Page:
- Additional Plants: coffee
- Education and Training: extension, on-farm/ranch research, participatory research
- Production Systems: general crop production
After major setbacks from three typhoons in late 2002, the project progressed well, especially during the latter part of 2003. The plantation now has 300 coffee trees (Kona, Red and Yellow hybrids).
Additional trees, Indian Mulberry, or noni (Morinda citrifolia), and Beauty Leaf/Alexandria Laurel, or da’ok (Callophylum inophyllum), have been prepared and established as value-added intercrop and windbreak species. All trees are being fertilized with complete fertilizer on a regular schedule, and all pests and diseases are being monitored and appropriate actions taken. The major problems thus far (aside from typhoons) have been deer, slugs, snails and various leaf-eating beetles. Slug and snail bait are being used and integrated control measures are in place for other pests and diseases.
Before World War II, during the Japanese occupation of the Commonwealth of the Northern Mariana Islands, both cocoa and coffee were grown on Rota and exported to Japan. Remnants of earlier plantations grow in the wild limestone forests of the islands. The main objective of this project is to revitalize a coffee industry in the CNMI by demonstrating the feasibility of coffee production and targeting the already established niche markets in Japan.
Another project objective is to illustrate appropriate agro-forestry practices using indigenous tree species of economic importance to the region. Indian Mulberry, known locally as noni, and Beauty Leaf/Alexandria Laurel, known as da’ok, are adapted to local conditions and have economic value, especially for medicinal and pharmaceutical products.
The project team cleared and planted 2 hectares and established a nursery with more than 500 coffee plants before Typhoon Pongsona swept across the island in December 2002. After the typhoon, enough plants remained for replanting the coffee, and drought-resistant varieties were ordered from Hawaii.
All three tree species have been established since mid 2003. But because they require at least two to five years of growth before the first harvest, no production results are available. However, even though the trees have yet to produce, several Japanese businessmen have expressed considerable interest for both the coffee and noni, visiting project coordinator Beato Calvo several times over the past 16 months.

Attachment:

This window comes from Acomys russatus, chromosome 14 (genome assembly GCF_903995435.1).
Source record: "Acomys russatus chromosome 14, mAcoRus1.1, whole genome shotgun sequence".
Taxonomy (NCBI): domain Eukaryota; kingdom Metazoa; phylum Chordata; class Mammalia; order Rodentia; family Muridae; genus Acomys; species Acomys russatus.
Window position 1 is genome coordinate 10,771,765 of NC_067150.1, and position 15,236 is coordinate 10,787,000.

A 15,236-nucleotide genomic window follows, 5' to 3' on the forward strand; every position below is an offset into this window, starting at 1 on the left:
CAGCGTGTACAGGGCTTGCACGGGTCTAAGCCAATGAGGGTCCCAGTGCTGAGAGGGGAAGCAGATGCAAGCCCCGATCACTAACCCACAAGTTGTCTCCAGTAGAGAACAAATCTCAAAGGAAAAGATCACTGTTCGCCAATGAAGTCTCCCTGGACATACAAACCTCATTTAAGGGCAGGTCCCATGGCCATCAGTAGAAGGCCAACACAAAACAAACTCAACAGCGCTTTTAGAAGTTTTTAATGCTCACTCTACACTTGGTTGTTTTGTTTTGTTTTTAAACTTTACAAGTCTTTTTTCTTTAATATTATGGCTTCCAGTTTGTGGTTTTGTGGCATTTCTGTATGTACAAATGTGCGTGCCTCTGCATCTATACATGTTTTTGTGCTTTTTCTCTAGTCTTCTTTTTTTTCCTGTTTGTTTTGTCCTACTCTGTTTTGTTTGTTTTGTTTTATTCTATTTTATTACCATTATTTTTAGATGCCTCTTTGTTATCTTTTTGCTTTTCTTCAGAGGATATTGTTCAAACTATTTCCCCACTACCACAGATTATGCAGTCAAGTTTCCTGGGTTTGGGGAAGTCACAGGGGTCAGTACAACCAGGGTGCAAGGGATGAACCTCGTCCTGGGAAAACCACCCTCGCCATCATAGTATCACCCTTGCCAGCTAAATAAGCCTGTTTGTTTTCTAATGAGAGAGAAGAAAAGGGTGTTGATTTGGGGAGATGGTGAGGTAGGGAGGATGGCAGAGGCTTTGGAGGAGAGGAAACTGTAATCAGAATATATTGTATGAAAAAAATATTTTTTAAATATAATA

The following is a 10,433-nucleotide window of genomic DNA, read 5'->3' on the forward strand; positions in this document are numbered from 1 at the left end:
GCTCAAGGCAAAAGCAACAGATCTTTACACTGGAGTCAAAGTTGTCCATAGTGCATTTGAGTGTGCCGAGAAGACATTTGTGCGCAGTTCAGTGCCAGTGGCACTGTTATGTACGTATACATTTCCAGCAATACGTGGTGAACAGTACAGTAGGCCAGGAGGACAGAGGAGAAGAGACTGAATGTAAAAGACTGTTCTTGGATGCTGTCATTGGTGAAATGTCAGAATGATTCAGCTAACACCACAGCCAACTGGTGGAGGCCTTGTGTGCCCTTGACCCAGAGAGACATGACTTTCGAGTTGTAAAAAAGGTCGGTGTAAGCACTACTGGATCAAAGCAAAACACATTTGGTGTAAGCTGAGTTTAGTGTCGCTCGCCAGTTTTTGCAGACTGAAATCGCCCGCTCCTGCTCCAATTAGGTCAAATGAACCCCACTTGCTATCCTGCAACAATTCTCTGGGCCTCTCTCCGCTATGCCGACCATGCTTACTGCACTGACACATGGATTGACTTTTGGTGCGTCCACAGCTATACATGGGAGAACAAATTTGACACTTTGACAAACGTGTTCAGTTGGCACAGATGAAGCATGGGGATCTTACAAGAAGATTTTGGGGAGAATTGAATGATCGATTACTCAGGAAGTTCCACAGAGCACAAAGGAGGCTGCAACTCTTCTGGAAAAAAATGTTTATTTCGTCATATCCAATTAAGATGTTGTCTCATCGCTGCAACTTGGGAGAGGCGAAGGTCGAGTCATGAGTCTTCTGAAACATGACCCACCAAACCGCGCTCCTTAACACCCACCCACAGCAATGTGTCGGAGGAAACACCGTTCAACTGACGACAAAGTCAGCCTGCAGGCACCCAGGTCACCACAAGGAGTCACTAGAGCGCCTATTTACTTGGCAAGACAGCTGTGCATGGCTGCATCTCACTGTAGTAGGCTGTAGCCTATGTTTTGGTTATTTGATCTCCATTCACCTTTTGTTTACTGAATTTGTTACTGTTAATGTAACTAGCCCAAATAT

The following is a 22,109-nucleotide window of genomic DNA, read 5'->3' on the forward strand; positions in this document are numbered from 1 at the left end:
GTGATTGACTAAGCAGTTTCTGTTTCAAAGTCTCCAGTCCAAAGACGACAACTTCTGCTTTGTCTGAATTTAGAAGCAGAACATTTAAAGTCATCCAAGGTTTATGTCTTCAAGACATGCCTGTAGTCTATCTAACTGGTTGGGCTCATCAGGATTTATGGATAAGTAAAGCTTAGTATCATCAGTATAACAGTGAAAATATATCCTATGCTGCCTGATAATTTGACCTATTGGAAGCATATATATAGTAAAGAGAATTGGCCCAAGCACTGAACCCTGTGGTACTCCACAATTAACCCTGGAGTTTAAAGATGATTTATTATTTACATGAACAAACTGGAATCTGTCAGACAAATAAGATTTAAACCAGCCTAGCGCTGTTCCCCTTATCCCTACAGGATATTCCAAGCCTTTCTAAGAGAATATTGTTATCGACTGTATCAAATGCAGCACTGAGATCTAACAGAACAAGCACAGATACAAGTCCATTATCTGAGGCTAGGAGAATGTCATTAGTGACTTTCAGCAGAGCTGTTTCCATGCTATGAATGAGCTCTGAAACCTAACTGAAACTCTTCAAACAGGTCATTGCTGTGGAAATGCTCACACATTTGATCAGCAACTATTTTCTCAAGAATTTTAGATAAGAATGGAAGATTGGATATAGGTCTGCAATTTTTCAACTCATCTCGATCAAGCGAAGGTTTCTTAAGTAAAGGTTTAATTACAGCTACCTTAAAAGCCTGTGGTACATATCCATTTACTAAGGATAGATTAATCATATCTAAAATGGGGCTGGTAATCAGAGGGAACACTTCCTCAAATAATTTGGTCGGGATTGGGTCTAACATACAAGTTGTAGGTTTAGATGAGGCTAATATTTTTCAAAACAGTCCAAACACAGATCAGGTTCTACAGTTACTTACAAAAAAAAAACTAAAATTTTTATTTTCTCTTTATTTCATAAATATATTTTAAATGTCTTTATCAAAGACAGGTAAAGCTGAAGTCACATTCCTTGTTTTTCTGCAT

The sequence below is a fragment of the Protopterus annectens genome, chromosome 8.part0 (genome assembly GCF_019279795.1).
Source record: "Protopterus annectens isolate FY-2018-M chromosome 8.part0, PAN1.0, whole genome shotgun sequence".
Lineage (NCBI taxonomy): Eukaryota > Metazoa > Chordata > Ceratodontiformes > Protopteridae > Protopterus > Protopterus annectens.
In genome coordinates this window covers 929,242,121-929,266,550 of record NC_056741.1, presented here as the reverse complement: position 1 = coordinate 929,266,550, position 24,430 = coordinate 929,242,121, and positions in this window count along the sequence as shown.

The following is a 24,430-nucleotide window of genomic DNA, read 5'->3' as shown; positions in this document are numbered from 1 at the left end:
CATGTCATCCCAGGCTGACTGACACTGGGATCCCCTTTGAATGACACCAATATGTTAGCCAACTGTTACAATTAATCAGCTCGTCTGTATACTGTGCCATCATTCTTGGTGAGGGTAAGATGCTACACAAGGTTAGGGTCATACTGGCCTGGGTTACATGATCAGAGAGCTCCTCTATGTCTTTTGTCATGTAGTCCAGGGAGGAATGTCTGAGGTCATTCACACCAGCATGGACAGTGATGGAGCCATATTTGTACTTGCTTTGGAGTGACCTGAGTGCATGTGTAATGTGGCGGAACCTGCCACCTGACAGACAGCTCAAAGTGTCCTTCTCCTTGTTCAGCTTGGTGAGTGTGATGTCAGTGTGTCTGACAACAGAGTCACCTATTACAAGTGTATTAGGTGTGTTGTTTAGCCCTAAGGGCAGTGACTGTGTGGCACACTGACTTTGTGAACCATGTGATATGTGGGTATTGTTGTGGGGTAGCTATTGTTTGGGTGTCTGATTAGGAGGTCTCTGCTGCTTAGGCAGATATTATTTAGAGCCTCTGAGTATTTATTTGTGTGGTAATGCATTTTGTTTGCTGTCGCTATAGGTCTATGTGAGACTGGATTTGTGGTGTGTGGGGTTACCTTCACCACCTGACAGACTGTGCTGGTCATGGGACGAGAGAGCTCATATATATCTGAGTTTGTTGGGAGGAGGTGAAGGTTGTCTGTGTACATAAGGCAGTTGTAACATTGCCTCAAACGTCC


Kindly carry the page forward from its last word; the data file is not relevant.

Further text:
As the project really began in mid 2003 because of setbacks from three typhoons, no significant impacts on agriculture on Rota have been realized. However, the benefits of utilizing indigenous tree species as intercrops and windbreaks has captured significant interest, especially when the potential added income is mentioned. Several farmers are using these trees as intercrops and windbreaks not only in coffee and cocoa but also for citrus and other perennial crops.
REACTIONS FROM PRODUCERS
So far, farmers’ reactions have been very positive, especially when they consider the new crop and niche market opportunities and agricultural diversification that will result from this project.
FUTURE RECOMMENDATIONS OR NEW HYPOTHESES
As a result of the project and the workshops conducted under its auspices, several recommendations have made, including:
• Seek funds to provide more intensive hands-on training for key CNMI extension staff
• Conduct a pest and disease survey on coffee for Rota
• Implement a coffee field management and improvement project with key growers and stakeholders
• Conduct a variety trial on Saipan and Rota and develop sound recommendations for Rota and CNMI’s environmental conditions
In addition to Information about the project being spread by word of mouth, the project team facilitated a one-day workshop on May 23, 2002, “Coffee Production and IPM Practices” Guest speaker Scott Nelson, associate specialist (plant pathology) from the University of Hawaii at Manoa Cooperative Extension Service, made several PowerPoint presentations on coffee production, management and integrated pest management practices in Hawaii. Extension materials were handed out and several farmers were visited during afternoon field trips.
As a result of the workshop, and in addition to the recommendations above, it was suggested that a Professional Development Program of “training of trainers” be investigated for key CNMI extension staff. As a result, a Western SARE PDP grant request was submitted in March 2003. The grant was approved and four CNMI participants were slated to attend intensive five-day training in Kona, Hawaii, in mid April of 2004.